I've thought for some time that it's really impossible to have a genuine love story set today. As Allan Bloom says at one point in his book, "we keep going back to the bottom of the barrel and coming up empty." Romantic love between man and woman is the signature invention of Christian civilization in the middle ages (partly as a reaction to Christianity, and an overcoming of it), and replaced religious passion as the foundation of the arts. Without it both the arts and actually life--if by this one understands something beyond mere life--have become sterile and boring. Much of modern anomie is to be understood as the drying up of this source of vitality. There were some genuine attempts to replace it with something new in the 1920's but both German nihilism and existentialism are crisis-mode attitudes that are too dependent on historical events and in the end too dour to serve as the foundation of arts and of life. Without longing and fanatical belief in sexual passion (romantic love) there's really little to live for. And I think it's not possible to have genuine love stories told in movies or books.
I can think only of a couple of examples of movies, and both are Asian. I think this is because there are still some social obstacles to strong individual sexual passion in Asian culture. Love stories depend on demonstrating the primal superiority and power of sexual love over all merely human conventions, tribal laws, etc., all obstacles, even to the point where lovers are willing to sacrifice their lives; Romeo and Juliet is the blueprint, but even when it doesn't come to death, that has to be a possibility, and the principle of obstacle is the same. Well one big problem is there aren't any obstacles to conquer and partly as result, partly as cause, Western people pretend to take sex casually. Of course they can't take it casually which is why this leads to sexual dysfunction especially among the middle and upper middle classes (often ridiculed by the rich and the poor in history for their sexual repression and ridiculousness...anxious, socially insecure people don't make good lovers), or otherwise to hysterical fits, nagging, petty jealousies, and reabsorption into the female muck of every day life; instead of romantic and idealistic flights of passion. Still I think the cause of why romantic passion has dried up is deeper and is possibly biological (feminism being only a reaction).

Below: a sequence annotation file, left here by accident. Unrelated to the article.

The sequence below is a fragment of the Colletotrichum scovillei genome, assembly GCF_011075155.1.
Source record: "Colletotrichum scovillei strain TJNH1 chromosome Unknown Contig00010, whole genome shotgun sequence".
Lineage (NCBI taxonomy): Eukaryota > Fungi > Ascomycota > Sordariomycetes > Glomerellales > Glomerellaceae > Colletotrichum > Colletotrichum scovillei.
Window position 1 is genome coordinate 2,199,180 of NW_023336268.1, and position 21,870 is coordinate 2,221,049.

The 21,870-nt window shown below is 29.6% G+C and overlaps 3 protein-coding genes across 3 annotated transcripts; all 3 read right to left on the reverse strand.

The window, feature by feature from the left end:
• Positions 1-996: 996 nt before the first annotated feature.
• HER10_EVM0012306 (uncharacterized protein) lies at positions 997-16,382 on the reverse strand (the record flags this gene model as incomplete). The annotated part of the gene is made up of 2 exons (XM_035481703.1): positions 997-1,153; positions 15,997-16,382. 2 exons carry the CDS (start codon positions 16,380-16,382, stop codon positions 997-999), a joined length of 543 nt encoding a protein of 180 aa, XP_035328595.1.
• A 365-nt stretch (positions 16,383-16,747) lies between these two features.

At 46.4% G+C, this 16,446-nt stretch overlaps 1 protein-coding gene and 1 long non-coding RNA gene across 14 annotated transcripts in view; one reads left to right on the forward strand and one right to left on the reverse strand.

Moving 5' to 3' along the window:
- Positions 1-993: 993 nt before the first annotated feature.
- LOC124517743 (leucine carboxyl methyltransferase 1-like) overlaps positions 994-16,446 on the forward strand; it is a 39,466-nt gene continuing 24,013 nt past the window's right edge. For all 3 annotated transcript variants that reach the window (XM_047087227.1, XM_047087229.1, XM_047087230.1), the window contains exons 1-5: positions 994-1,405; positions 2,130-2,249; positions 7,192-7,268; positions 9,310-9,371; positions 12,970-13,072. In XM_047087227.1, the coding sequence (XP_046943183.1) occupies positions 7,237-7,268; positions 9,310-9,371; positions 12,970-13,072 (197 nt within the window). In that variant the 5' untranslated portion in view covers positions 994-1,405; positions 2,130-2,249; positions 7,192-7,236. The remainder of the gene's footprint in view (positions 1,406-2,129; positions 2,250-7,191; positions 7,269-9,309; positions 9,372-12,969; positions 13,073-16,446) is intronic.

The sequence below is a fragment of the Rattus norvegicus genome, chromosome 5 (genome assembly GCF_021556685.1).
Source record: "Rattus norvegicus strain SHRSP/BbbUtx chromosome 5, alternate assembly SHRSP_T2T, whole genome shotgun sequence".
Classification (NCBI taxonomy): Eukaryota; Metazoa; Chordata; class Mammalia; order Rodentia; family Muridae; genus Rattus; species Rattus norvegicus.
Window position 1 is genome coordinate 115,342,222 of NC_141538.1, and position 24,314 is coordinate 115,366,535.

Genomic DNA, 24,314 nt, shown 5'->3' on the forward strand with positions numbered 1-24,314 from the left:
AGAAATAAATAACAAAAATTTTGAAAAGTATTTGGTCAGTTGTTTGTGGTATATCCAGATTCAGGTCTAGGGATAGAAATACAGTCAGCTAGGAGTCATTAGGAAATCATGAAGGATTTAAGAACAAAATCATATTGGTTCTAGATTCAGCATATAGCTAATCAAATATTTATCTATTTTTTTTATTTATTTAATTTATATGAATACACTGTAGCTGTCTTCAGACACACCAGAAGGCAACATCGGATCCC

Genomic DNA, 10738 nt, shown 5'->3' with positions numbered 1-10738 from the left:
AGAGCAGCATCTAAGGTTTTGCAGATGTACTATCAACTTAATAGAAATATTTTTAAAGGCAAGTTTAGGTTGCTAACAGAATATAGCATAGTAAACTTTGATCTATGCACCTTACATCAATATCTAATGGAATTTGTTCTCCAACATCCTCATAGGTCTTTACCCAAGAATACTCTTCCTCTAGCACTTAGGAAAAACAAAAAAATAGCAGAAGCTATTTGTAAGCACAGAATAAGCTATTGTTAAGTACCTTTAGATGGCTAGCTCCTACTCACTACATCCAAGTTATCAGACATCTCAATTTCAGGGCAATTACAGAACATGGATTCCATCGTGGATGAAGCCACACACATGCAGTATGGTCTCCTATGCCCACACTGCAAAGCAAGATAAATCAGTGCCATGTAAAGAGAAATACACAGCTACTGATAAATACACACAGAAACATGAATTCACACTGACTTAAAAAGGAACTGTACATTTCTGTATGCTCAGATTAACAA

As to whether it is possible in movies, let's consider this. I know of only a couple of recent movies that can capture this well.